Validating Software as a Medical Device (SaMD)

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Risk-based validation is critical for ensuring software performs correctly.

Software in the healthcare industry has come a long way over the past 20 years. Medical device companies, like most life sciences companies, were a bit hesitant to incorporate software and automation into their processes. However, software is now ubiquitous to varying degrees in every medical device company. For years, insulin pumps and pacemakers relied on physical devices with embedded software to run properly. Now, users can control them via Bluetooth. Even cochlear implants can connect to smart phones directly via Bluetooth. Now we’ve reached the point where software is the medical device. While that seemed like sci-fi 20 years ago, advances in artificial intelligence (AI) have paved the way for software as a medical device (SaMD).

Properly validating software is an important component of ensuring compliance, patient safety, and product quality. SaMD is no exception. It’s new enough that government agencies are still determining how it should be regulated. At the beginning of the year, the U.S. Food and Drug Administration (FDA) released its “Artificial Intelligence/Machine Learning (AI/ML)-Based Software as a Medical Device (SaMD) Action Plan,” but it’s light on validation. By looking at the agency’s attitude toward validation in general, SaMD companies can effectively validate their software and ensure continuous improvement.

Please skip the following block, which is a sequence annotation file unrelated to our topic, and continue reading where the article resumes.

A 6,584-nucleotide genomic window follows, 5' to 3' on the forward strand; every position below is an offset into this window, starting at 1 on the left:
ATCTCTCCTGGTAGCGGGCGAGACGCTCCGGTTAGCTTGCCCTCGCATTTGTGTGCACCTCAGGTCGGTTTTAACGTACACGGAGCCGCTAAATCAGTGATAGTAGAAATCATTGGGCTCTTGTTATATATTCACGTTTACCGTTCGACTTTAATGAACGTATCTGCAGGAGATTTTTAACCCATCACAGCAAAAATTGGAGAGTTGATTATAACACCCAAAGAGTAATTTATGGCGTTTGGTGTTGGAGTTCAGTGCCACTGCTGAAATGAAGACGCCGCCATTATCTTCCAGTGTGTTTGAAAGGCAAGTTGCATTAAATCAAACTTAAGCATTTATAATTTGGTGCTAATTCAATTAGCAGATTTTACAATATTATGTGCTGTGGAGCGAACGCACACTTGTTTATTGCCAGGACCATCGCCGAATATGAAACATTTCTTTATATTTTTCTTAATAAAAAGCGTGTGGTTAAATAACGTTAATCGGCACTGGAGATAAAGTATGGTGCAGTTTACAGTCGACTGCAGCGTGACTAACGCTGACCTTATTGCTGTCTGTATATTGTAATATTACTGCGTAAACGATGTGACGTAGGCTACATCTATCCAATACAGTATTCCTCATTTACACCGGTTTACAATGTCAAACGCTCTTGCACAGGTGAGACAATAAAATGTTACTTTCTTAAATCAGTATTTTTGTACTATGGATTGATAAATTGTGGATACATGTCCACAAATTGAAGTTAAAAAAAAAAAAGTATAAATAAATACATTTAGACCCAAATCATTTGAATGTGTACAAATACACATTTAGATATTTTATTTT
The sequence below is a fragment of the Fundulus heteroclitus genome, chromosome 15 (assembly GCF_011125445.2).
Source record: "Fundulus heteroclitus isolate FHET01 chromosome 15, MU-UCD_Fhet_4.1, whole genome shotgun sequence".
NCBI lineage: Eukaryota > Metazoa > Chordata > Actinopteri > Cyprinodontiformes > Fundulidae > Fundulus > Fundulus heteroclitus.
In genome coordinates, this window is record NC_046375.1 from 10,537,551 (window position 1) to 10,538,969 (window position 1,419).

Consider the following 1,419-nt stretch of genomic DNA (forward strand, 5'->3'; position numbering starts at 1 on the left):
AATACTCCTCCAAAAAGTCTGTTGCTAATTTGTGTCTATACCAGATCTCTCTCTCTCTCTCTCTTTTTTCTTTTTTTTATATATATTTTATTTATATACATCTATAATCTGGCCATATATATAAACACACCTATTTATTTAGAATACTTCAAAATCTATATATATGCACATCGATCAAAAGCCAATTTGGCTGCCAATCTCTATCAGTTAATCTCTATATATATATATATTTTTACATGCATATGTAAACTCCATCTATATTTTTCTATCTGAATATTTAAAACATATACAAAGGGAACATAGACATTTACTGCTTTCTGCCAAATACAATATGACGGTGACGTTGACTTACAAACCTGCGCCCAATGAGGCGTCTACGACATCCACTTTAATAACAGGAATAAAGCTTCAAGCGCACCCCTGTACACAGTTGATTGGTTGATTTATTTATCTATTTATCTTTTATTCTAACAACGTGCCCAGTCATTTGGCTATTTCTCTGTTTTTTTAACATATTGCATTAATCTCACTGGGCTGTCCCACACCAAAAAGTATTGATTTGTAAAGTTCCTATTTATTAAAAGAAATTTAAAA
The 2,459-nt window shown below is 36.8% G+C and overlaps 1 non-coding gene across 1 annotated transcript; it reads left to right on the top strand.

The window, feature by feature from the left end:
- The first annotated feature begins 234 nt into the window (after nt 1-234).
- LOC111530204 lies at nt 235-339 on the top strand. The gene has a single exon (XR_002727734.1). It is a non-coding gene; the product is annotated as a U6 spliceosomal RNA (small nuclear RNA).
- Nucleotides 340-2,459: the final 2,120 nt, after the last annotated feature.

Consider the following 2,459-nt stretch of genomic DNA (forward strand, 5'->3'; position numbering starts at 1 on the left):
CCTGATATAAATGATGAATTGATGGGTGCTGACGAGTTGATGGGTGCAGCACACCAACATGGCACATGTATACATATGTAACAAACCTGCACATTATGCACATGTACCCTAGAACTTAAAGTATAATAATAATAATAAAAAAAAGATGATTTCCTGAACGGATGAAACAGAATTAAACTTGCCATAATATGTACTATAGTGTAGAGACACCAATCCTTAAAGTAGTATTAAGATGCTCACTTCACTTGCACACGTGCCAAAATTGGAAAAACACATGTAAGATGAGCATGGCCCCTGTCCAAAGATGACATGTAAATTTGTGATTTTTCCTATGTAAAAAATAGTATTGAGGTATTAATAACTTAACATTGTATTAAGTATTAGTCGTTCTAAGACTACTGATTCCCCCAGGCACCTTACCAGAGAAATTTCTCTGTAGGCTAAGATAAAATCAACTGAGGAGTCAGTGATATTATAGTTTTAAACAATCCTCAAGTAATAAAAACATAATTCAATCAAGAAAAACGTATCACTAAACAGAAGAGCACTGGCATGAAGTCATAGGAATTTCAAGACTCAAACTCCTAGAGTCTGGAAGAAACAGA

The Risk-Based Approach to Software as a Medical Device

FDA put out its last final guidance for computer software validation (CSV) in 2002. For the past few years, FDA’s Center for Devices and Radiological Health (CDRH) has decided an update is in order and switched the conversation to computer software assurance (CSA). CSA puts more emphasis on critical thinking and proper risk assessment and is meant to lessen the burden that traditional CSV places on life sciences companies. While the final guidance isn’t out yet, FDA has spoken enough about the concepts involved to provide a clear picture of what it will include. And, since CDRH regulates medical devices, their attitude toward validation will likely carry over into SaMD.